The call for inclusion of environmental education into our formal curriculum requirements has gained little ground for decades. However, with the advent of the web and digital technology, the parameters of possibilities have changed and children now have the world at their fingertips and environmental education delivered through digital media has the tremendous potential to transform their worldview.
Appreciation of the natural world was a high priority in my family and environmental education was a natural part of my upbringing. I had the fortunate opportunity of experiencing the best of city and country living, depending upon the time of year. The wide-open natural spaces that surrounded me as a child not only made for a fabulous playground, but also made me realize that I was part of something far greater than myself.
I lived on the shores of Lake Erie during the school year and Huntington Beach was my preferred place to play. Many times, I would sit on my favorite rock on a pier that jutted out into the lake and gaze out over the water and wonder what Canada looked like on the other side. Or I watched, awestruck, while a sudden storm appeared on the horizon and swept toward the shore; its dark clouds illuminated with bolts of lightning. I knew exactly how long it took to dash from the beach to my back door and waited until the first raindrops hit my face before making a speedy retreat.
In the summer, I spent hours exploring the forest and fields just outside the backdoor of our family farm in Pennsylvania. I knew every twist and turn of the bubbling stream that ran though our pasture behind the big barn. I discovered hidden springs that fed the stream and captured tiny minnows and crayfish that lived among the rocks. I loved to ride my Shetland pony to the overlook at the highest point of our property and imagine that I was the first person to explore the wilderness that I saw before me.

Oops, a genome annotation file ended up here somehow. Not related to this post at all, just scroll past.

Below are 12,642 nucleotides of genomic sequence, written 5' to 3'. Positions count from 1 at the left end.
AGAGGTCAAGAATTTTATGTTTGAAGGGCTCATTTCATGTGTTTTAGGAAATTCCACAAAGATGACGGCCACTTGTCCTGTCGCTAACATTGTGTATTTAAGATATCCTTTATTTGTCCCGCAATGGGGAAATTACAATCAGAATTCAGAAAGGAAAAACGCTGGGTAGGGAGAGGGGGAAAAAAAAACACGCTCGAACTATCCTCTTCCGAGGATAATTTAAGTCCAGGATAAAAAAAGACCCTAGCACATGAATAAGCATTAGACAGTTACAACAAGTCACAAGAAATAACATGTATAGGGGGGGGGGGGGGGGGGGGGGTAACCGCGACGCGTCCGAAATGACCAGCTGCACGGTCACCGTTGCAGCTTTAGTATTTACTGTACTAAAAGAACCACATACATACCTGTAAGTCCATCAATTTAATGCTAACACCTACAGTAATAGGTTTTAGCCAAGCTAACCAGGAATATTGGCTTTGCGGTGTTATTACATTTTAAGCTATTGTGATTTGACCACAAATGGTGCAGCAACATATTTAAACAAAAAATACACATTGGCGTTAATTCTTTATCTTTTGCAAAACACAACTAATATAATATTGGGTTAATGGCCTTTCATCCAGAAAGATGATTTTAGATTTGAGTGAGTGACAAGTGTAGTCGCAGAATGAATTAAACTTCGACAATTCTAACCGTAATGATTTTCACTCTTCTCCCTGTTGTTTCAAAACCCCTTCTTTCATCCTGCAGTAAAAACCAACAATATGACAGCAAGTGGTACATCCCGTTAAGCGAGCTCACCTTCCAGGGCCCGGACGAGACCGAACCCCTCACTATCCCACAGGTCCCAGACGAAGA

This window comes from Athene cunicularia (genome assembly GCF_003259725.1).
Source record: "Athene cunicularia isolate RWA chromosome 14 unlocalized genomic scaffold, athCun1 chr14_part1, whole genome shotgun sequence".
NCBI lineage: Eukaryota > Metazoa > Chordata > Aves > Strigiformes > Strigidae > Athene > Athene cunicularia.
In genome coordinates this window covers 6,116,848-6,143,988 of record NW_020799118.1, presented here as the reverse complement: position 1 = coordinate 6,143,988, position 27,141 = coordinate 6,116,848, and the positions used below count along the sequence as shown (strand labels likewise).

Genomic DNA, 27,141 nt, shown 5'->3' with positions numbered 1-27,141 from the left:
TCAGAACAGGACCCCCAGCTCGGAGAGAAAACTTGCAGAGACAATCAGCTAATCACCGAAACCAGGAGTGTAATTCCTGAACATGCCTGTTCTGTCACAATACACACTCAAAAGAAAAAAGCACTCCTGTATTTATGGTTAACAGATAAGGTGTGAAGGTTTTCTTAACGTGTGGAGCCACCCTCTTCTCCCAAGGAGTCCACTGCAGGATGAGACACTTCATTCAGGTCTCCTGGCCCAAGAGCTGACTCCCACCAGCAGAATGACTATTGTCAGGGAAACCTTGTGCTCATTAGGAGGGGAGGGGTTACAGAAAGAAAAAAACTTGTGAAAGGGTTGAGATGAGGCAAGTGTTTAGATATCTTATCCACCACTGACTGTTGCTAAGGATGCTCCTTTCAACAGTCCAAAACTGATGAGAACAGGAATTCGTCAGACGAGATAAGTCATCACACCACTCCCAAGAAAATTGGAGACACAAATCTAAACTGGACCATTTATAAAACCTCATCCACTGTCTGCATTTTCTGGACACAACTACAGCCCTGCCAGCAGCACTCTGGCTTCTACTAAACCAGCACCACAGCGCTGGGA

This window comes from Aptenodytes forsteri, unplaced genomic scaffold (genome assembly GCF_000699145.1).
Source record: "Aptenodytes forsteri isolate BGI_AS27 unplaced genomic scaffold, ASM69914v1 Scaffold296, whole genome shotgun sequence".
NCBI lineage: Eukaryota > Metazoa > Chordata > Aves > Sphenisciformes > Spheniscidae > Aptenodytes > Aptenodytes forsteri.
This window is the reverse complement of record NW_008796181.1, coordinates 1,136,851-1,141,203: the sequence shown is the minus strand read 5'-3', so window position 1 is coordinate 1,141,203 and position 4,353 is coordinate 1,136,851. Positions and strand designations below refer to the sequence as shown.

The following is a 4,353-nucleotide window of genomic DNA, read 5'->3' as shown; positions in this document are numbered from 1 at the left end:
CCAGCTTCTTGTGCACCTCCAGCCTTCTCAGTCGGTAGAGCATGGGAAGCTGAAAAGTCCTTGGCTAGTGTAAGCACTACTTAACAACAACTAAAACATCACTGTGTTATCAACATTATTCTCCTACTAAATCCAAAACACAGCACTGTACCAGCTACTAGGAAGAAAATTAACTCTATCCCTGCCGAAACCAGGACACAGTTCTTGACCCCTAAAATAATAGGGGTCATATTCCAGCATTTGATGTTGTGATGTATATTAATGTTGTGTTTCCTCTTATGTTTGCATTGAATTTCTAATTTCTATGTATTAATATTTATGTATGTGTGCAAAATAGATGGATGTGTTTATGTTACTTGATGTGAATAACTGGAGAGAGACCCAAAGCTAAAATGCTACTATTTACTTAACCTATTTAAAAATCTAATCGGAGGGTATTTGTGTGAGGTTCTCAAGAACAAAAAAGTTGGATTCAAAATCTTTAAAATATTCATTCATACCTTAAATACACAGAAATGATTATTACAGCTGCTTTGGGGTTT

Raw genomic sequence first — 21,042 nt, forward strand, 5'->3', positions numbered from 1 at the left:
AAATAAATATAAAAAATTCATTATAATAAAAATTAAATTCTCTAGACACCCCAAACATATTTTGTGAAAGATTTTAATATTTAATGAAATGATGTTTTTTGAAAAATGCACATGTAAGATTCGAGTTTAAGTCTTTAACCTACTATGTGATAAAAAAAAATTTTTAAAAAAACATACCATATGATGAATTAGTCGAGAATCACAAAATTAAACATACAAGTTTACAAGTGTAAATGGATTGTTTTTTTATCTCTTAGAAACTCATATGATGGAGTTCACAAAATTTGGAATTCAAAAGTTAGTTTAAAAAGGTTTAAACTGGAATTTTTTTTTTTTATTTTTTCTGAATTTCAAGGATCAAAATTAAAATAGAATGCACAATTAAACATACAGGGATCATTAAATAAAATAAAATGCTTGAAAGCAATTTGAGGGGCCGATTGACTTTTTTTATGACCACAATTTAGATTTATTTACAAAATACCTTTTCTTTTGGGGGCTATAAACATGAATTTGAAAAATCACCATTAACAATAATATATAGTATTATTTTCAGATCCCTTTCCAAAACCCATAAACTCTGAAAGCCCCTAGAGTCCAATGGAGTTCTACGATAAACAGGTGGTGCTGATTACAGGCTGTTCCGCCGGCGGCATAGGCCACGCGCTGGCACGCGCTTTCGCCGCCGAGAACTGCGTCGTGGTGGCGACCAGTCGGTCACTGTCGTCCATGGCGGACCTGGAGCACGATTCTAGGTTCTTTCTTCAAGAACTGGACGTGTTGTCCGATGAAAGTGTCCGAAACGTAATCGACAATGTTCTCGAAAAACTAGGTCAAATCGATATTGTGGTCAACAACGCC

I have many fond memories of my adventures in nature, but sadly, times have changed. Backyards and neighborhoods that once echoed with the sounds of children playing hide and seek or kick-the-can are now strangely silent. Pick-up games of soccer or baseball have now been replaced with complex, organized after school schedules that keep kids busy from the time they step off the bus until it’s time to go to sleep. In between, they are kept entertained with a wide variety of digital devices that deliver content that is sure to have a significant impact on shaping their young personalities.
Today, children in the United States are surrounded by a culture of media, with a significant amount of time spent on watching television and using digital devices. Therefore, media has a major impact on their physical, cognitive and social development. Most recent studies have primarily focused on the negative effects of children’s entertainment programs and link excessive exposure to deficits in achievement, sedentary habits and antisocial behaviors. However, it is also widely admitted that monitored exposure to positive media, such as educational television, has been positively linked to increased school readiness and enhanced social competence.